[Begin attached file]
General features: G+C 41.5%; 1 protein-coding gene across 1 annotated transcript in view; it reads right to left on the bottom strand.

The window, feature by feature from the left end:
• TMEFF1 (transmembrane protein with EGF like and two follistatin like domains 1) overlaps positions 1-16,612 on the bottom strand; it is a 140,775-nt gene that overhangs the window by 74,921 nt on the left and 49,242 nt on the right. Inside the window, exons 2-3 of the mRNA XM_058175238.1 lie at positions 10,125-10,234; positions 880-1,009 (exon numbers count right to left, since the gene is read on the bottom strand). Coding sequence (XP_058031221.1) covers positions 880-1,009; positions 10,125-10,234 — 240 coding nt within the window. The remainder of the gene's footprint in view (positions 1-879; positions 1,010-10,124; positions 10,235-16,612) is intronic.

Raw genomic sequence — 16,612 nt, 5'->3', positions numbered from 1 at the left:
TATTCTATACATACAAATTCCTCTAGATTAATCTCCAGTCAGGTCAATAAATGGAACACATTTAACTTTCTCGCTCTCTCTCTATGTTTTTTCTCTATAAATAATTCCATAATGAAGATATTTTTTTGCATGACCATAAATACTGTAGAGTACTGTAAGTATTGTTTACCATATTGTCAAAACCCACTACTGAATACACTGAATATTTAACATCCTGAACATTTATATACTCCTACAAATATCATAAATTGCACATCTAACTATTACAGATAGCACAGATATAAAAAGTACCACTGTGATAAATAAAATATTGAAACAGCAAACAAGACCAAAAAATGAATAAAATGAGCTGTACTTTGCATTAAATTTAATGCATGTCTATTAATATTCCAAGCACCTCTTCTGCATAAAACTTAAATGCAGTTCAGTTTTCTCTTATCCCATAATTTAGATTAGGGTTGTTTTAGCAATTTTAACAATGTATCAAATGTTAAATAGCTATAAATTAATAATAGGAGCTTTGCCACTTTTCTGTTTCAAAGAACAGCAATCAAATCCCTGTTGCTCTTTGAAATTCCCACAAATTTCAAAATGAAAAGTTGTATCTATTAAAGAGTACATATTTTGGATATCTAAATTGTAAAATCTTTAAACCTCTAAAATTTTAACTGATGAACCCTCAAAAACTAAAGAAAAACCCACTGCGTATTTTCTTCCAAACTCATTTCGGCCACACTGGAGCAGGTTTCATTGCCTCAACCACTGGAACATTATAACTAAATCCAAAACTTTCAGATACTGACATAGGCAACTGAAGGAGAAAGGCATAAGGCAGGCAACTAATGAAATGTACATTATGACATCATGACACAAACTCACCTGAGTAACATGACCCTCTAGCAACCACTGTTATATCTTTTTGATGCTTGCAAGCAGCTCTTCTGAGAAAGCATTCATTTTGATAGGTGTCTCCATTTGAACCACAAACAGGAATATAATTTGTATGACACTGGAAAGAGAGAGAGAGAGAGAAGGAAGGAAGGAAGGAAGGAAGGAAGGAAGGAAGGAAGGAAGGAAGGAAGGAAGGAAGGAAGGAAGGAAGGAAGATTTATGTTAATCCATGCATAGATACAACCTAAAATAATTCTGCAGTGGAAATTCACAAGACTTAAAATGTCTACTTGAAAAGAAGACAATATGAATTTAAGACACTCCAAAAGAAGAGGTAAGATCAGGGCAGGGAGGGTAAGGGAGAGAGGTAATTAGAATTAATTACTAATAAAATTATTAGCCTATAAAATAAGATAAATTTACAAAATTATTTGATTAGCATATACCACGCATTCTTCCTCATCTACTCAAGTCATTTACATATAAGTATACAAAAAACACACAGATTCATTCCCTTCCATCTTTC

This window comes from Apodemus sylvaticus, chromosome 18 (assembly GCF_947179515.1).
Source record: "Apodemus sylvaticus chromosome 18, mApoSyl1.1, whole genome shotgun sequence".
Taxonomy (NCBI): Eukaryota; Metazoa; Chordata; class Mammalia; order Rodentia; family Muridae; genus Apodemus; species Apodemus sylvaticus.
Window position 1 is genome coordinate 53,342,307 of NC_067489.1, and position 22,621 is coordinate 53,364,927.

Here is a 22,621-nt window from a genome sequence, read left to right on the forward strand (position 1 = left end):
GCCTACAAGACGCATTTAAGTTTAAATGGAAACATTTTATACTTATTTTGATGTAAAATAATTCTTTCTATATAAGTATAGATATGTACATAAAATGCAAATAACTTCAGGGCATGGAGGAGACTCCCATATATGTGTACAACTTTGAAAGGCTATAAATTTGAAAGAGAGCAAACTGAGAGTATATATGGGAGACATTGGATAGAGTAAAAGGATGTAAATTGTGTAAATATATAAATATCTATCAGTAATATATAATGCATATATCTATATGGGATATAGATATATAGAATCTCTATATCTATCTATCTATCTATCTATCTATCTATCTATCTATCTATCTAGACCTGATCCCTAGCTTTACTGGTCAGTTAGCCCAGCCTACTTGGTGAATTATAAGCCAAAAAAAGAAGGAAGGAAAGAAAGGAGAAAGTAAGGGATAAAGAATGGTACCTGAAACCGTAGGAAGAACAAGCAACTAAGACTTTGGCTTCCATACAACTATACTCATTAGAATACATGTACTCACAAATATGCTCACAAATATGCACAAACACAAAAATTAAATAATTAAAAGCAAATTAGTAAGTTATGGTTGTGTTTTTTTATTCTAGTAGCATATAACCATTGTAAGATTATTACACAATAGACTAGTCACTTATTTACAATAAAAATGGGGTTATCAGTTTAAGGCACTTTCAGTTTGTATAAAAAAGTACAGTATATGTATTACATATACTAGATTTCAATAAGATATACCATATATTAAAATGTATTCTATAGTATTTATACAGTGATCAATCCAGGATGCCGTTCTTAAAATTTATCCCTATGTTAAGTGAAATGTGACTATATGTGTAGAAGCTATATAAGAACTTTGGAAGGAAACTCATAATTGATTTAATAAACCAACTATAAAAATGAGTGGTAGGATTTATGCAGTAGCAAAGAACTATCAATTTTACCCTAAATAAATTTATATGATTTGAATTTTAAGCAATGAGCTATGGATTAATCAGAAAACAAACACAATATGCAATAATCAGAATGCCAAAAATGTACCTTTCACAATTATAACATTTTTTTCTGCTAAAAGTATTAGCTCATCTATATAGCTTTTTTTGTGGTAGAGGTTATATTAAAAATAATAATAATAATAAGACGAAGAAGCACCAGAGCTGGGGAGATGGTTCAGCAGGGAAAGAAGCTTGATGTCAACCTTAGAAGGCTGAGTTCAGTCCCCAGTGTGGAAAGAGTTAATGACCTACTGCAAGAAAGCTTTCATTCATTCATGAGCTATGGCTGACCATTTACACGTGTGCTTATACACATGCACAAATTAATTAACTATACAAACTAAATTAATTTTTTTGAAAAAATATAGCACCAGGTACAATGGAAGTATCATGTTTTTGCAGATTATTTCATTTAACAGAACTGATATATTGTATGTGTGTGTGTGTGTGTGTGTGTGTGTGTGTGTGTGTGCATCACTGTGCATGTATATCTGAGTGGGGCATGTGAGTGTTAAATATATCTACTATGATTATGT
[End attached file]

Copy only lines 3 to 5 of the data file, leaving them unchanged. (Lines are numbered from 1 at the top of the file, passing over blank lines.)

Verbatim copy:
• TMEFF1 (transmembrane protein with EGF like and two follistatin like domains 1) overlaps positions 1-16,612 on the bottom strand; it is a 140,775-nt gene that overhangs the window by 74,921 nt on the left and 49,242 nt on the right. Inside the window, exons 2-3 of the mRNA XM_058175238.1 lie at positions 10,125-10,234; positions 880-1,009 (exon numbers count right to left, since the gene is read on the bottom strand). Coding sequence (XP_058031221.1) covers positions 880-1,009; positions 10,125-10,234 — 240 coding nt within the window. The remainder of the gene's footprint in view (positions 1-879; positions 1,010-10,124; positions 10,235-16,612) is intronic.

Raw genomic sequence — 16,612 nt, 5'->3', positions numbered from 1 at the left:
TATTCTATACATACAAATTCCTCTAGATTAATCTCCAGTCAGGTCAATAAATGGAACACATTTAACTTTCTCGCTCTCTCTCTATGTTTTTTCTCTATAAATAATTCCATAATGAAGATATTTTTTTGCATGACCATAAATACTGTAGAGTACTGTAAGTATTGTTTACCATATTGTCAAAACCCACTACTGAATACACTGAATATTTAACATCCTGAACATTTATATACTCCTACAAATATCATAAATTGCACATCTAACTATTACAGATAGCACAGATATAAAAAGTACCACTGTGATAAATAAAATATTGAAACAGCAAACAAGACCAAAAAATGAATAAAATGAGCTGTACTTTGCATTAAATTTAATGCATGTCTATTAATATTCCAAGCACCTCTTCTGCATAAAACTTAAATGCAGTTCAGTTTTCTCTTATCCCATAATTTAGATTAGGGTTGTTTTAGCAATTTTAACAATGTATCAAATGTTAAATAGCTATAAATTAATAATAGGAGCTTTGCCACTTTTCTGTTTCAAAGAACAGCAATCAAATCCCTGTTGCTCTTTGAAATTCCCACAAATTTCAAAATGAAAAGTTGTATCTATTAAAGAGTACATATTTTGGATATCTAAATTGTAAAATCTTTAAACCTCTAAAATTTTAACTGATGAACCCTCAAAAACTAAAGAAAAACCCACTGCGTATTTTCTTCCAAACTCATTTCGGCCACACTGGAGCAGGTTTCATTGCCTCAACCACTGGAACATTATAACTAAATCCAAAACTTTCAGATACTGACATAGGCAACTGAAGGAGAAAGGCATAAGGCAGGCAACTAATGAAATGTACATTATGACATCATGACACAAACTCACCTGAGTAACATGACCCTCTAGCAACCACTGTTATATCTTTTTGATGCTTGCAAGCAGCTCTTCTGAGAAAGCATTCATTTTGATAGGTGTCTCCATTTGAACCACAAACAGGAATATAATTTGTATGACACTGGAAAGAGAGAGAGAGAGAGAAGGAAGGAAGGAAGGAAGGAAGGAAGGAAGGAAGGAAGGAAGGAAGGAAGGAAGGAAGGAAGGAAGGAAGGAAGATTTATGTTAATCCATGCATAGATACAACCTAAAATAATTCTGCAGTGGAAATTCACAAGACTTAAAATGTCTACTTGAAAAGAAGACAATATGAATTTAAGACACTCCAAAAGAAGAGGTAAGATCAGGGCAGGGAGGGTAAGGGAGAGAGGTAATTAGAATTAATTACTAATAAAATTATTAGCCTATAAAATAAGATAAATTTACAAAATTATTTGATTAGCATATACCACGCATTCTTCCTCATCTACTCAAGTCATTTACATATAAGTATACAAAAAACACACAGATTCATTCCCTTCCATCTTTC